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Debts that can’t be repaid won’t be

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The Consumer Financial Protection Bureau has done a breakdown of the repayment status of the one trillion dollars of outstanding federal student loan debt (this figure doesn’t include private student loans), held collectively by nearly 51 million Americans.

Here are the numbers:

Total federal student loan debt: $999.7 billion

In repayment: $493.7 billion

In school: $146 billion

In grace period (these are people who graduated recently): $47 billion

In deferment: $122.1 billion

In forbearance: $91.1 billion

In default: $89.3 billion

Other: $9.5 billion

So only 49% of federal student loans are currently getting paid back. Another 19% aren’t being paid back because the people who owe the money are either currently in school or graduated recently. That leaves nearly one-third of federal student loans either in deferment, forbearance, or default. (A commenter notes that some and perhaps most of the loans in deferment are held by people who are doubling down on more degrees).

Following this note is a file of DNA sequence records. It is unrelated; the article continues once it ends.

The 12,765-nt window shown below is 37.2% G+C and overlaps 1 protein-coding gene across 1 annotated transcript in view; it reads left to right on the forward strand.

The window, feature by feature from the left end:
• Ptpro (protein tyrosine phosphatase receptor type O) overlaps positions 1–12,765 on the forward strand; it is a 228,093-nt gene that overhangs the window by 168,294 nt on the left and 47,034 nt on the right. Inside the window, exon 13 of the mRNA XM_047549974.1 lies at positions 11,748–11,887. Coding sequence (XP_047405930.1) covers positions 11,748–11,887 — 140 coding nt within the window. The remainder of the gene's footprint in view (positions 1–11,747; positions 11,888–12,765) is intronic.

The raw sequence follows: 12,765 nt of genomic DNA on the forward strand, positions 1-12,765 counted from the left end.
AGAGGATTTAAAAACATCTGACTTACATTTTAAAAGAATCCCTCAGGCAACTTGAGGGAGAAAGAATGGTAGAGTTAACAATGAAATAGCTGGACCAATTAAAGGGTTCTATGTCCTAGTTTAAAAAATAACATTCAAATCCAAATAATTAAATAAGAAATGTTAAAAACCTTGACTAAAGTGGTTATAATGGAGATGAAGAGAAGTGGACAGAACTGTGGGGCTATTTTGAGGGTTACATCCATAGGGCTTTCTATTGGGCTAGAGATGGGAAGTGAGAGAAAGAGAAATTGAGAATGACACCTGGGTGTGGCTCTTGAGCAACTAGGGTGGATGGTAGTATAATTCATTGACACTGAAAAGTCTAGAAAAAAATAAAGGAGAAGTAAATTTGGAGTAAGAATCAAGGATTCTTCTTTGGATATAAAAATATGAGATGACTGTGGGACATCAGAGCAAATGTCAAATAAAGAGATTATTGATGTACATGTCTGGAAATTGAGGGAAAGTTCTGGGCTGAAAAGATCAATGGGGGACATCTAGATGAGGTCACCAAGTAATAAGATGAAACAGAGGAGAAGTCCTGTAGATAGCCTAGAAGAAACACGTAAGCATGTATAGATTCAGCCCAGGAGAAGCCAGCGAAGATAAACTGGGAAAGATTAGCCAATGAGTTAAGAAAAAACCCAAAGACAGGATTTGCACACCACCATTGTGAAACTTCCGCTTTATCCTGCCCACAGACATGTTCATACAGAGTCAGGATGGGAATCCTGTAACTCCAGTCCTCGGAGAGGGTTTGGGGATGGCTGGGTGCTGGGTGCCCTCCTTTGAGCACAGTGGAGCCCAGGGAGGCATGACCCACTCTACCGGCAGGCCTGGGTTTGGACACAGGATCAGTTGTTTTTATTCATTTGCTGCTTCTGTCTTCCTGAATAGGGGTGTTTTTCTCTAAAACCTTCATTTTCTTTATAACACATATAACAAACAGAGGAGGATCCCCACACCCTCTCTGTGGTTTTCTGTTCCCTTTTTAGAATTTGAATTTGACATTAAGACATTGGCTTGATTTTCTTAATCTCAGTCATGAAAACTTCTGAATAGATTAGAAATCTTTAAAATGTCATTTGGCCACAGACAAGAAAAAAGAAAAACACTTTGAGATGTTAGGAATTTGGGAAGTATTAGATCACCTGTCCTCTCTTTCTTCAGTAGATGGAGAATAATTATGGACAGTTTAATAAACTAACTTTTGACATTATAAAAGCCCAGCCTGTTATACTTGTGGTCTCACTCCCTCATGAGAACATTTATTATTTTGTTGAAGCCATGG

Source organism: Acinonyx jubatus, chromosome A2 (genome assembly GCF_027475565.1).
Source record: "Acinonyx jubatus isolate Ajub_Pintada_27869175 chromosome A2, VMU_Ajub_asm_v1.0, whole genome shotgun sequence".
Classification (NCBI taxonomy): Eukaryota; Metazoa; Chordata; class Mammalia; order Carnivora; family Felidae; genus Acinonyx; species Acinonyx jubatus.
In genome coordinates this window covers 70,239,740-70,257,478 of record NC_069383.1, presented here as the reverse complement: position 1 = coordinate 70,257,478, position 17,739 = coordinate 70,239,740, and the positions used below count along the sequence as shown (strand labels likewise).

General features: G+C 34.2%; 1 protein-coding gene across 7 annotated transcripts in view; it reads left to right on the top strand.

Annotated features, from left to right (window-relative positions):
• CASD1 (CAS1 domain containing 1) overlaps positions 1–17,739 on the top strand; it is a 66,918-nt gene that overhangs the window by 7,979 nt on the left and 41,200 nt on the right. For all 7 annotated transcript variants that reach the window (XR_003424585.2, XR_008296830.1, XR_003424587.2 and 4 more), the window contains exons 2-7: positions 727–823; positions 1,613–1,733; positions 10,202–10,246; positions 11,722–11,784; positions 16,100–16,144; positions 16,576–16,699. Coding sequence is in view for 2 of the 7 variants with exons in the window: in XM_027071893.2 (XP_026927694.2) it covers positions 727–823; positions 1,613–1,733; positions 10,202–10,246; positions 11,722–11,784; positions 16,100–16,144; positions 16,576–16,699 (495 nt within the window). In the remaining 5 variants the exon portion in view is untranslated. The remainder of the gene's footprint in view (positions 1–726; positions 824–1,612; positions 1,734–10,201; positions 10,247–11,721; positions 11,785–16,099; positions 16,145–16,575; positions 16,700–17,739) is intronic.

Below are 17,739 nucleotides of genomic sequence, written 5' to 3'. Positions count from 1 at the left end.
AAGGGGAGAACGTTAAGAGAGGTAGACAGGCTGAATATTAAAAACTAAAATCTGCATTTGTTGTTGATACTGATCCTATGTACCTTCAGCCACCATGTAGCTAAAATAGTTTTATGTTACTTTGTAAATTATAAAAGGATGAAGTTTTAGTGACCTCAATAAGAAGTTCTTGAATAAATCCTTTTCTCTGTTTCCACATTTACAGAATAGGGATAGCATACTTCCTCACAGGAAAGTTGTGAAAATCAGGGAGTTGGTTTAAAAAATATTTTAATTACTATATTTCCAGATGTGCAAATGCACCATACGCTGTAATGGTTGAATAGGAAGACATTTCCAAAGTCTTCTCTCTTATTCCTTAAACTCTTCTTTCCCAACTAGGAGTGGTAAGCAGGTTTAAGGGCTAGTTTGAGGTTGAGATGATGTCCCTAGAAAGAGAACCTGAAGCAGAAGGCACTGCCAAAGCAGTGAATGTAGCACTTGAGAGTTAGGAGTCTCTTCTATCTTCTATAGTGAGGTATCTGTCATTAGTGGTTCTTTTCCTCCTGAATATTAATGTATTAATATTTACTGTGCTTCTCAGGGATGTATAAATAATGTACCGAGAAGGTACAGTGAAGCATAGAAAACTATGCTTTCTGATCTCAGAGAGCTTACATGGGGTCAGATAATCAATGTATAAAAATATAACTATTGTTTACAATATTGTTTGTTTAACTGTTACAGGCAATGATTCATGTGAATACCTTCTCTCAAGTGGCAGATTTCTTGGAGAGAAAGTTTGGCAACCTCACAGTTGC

Matt Leichter:

I’d love to see a comparison to credit cards, but aside from class concerns, I think it’d tell us that the federal loan program has been a spectacular, embarrassing failure.

Basically, contemporary America has moved from a model of higher education in which a lot of people could afford to go to college, to one in which most people can’t. And we’re putting off the social upheaval this shift might cause by loaning people money they can’t repay.

The difference between this and a Ponzi scheme is that a Ponzi scheme is illegal.

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